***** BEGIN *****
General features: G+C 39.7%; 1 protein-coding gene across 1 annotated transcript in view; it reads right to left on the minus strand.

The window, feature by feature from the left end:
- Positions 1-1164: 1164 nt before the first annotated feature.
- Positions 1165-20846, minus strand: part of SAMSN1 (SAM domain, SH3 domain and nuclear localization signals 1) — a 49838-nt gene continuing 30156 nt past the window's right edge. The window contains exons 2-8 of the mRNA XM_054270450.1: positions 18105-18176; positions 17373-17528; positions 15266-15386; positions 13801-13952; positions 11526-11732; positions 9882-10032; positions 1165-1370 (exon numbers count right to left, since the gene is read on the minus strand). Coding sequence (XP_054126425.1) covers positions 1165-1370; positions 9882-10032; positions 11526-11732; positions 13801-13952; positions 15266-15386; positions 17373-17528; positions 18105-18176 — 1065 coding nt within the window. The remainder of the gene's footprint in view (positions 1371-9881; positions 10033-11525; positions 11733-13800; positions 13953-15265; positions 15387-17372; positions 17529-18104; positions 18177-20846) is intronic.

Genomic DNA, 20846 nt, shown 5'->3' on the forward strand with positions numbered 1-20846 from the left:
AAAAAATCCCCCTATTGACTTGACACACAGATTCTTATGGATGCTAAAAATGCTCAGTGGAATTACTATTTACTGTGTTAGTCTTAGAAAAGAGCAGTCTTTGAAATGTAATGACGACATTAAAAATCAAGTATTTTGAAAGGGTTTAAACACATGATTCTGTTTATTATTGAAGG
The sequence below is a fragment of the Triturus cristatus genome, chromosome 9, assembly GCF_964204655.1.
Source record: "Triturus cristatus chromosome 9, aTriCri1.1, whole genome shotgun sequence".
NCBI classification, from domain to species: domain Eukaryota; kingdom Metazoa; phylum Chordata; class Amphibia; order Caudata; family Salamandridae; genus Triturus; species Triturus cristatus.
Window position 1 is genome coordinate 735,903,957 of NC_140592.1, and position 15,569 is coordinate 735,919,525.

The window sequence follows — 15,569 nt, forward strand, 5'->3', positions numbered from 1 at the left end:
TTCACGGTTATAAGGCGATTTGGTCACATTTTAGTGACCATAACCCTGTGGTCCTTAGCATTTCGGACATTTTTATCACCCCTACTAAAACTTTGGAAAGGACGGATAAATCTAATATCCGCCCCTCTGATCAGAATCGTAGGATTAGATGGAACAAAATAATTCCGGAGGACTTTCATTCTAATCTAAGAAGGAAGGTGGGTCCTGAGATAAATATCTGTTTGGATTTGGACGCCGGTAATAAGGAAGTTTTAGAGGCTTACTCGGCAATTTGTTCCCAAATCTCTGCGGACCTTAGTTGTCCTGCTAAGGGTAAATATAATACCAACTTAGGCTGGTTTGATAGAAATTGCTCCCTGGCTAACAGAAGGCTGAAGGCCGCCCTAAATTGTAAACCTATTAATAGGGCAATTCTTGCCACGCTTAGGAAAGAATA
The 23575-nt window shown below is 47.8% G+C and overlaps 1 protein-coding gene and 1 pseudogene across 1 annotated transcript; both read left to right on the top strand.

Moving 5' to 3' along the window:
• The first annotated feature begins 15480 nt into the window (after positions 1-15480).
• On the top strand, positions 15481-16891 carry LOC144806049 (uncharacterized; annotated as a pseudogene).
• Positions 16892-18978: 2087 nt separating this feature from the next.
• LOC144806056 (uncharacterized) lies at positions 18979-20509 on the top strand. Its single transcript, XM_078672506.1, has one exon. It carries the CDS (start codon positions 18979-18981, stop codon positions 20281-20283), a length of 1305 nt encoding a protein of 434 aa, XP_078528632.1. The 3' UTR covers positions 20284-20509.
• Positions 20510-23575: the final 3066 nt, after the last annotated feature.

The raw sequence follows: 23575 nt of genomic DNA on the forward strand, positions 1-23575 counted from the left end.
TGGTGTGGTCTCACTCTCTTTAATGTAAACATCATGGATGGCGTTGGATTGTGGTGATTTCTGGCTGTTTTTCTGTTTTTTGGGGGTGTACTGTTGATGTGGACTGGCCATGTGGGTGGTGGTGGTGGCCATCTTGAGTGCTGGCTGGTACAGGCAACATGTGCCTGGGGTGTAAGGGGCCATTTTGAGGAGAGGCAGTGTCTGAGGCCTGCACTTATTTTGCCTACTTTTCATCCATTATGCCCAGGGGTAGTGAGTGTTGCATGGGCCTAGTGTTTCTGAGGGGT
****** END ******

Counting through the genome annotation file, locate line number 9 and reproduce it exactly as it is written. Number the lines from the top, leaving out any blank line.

NCBI classification, from domain to species: domain Eukaryota; kingdom Metazoa; phylum Chordata; class Amphibia; order Caudata; family Salamandridae; genus Triturus; species Triturus cristatus.